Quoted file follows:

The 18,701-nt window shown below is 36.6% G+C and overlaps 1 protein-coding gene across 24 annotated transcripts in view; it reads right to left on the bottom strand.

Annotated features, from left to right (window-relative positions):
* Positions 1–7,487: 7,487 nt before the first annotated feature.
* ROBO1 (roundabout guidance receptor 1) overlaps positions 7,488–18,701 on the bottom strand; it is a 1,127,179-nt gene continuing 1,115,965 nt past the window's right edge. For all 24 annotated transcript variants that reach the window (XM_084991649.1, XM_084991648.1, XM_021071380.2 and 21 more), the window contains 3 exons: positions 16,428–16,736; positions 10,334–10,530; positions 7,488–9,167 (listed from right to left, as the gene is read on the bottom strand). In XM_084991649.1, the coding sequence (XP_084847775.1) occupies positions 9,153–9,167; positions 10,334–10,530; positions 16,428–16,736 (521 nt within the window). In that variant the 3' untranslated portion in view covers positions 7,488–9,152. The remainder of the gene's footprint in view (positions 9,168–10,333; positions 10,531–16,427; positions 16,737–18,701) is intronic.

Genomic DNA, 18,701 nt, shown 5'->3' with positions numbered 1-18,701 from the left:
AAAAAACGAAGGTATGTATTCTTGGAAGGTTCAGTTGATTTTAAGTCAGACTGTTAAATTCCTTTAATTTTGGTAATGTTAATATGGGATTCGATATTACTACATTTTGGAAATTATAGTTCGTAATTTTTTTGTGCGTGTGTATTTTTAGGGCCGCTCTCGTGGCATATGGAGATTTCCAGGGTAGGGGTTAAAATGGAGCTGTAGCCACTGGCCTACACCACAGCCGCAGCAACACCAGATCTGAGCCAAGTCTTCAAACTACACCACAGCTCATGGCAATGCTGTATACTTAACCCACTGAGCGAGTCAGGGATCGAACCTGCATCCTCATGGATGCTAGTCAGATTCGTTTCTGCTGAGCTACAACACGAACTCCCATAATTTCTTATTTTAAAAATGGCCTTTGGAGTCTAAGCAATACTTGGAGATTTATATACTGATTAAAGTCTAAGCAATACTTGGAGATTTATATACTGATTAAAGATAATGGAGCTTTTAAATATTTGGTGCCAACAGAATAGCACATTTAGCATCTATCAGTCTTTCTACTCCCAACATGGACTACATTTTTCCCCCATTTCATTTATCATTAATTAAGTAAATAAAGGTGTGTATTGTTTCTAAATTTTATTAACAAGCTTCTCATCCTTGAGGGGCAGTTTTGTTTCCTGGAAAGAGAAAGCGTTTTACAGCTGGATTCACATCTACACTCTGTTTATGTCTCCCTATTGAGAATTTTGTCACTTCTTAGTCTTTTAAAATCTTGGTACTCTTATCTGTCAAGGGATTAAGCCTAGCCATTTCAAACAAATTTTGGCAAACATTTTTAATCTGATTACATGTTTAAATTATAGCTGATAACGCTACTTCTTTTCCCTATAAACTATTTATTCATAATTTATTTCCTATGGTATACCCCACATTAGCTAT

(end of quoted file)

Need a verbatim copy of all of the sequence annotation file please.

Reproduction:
The 18,701-nt window shown below is 36.6% G+C and overlaps 1 protein-coding gene across 24 annotated transcripts in view; it reads right to left on the bottom strand.

Annotated features, from left to right (window-relative positions):
* Positions 1–7,487: 7,487 nt before the first annotated feature.
* ROBO1 (roundabout guidance receptor 1) overlaps positions 7,488–18,701 on the bottom strand; it is a 1,127,179-nt gene continuing 1,115,965 nt past the window's right edge. For all 24 annotated transcript variants that reach the window (XM_084991649.1, XM_084991648.1, XM_021071380.2 and 21 more), the window contains 3 exons: positions 16,428–16,736; positions 10,334–10,530; positions 7,488–9,167 (listed from right to left, as the gene is read on the bottom strand). In XM_084991649.1, the coding sequence (XP_084847775.1) occupies positions 9,153–9,167; positions 10,334–10,530; positions 16,428–16,736 (521 nt within the window). In that variant the 3' untranslated portion in view covers positions 7,488–9,152. The remainder of the gene's footprint in view (positions 9,168–10,333; positions 10,531–16,427; positions 16,737–18,701) is intronic.

Genomic DNA, 18,701 nt, shown 5'->3' with positions numbered 1-18,701 from the left:
AAAAAACGAAGGTATGTATTCTTGGAAGGTTCAGTTGATTTTAAGTCAGACTGTTAAATTCCTTTAATTTTGGTAATGTTAATATGGGATTCGATATTACTACATTTTGGAAATTATAGTTCGTAATTTTTTTGTGCGTGTGTATTTTTAGGGCCGCTCTCGTGGCATATGGAGATTTCCAGGGTAGGGGTTAAAATGGAGCTGTAGCCACTGGCCTACACCACAGCCGCAGCAACACCAGATCTGAGCCAAGTCTTCAAACTACACCACAGCTCATGGCAATGCTGTATACTTAACCCACTGAGCGAGTCAGGGATCGAACCTGCATCCTCATGGATGCTAGTCAGATTCGTTTCTGCTGAGCTACAACACGAACTCCCATAATTTCTTATTTTAAAAATGGCCTTTGGAGTCTAAGCAATACTTGGAGATTTATATACTGATTAAAGTCTAAGCAATACTTGGAGATTTATATACTGATTAAAGATAATGGAGCTTTTAAATATTTGGTGCCAACAGAATAGCACATTTAGCATCTATCAGTCTTTCTACTCCCAACATGGACTACATTTTTCCCCCATTTCATTTATCATTAATTAAGTAAATAAAGGTGTGTATTGTTTCTAAATTTTATTAACAAGCTTCTCATCCTTGAGGGGCAGTTTTGTTTCCTGGAAAGAGAAAGCGTTTTACAGCTGGATTCACATCTACACTCTGTTTATGTCTCCCTATTGAGAATTTTGTCACTTCTTAGTCTTTTAAAATCTTGGTACTCTTATCTGTCAAGGGATTAAGCCTAGCCATTTCAAACAAATTTTGGCAAACATTTTTAATCTGATTACATGTTTAAATTATAGCTGATAACGCTACTTCTTTTCCCTATAAACTATTTATTCATAATTTATTTCCTATGGTATACCCCACATTAGCTAT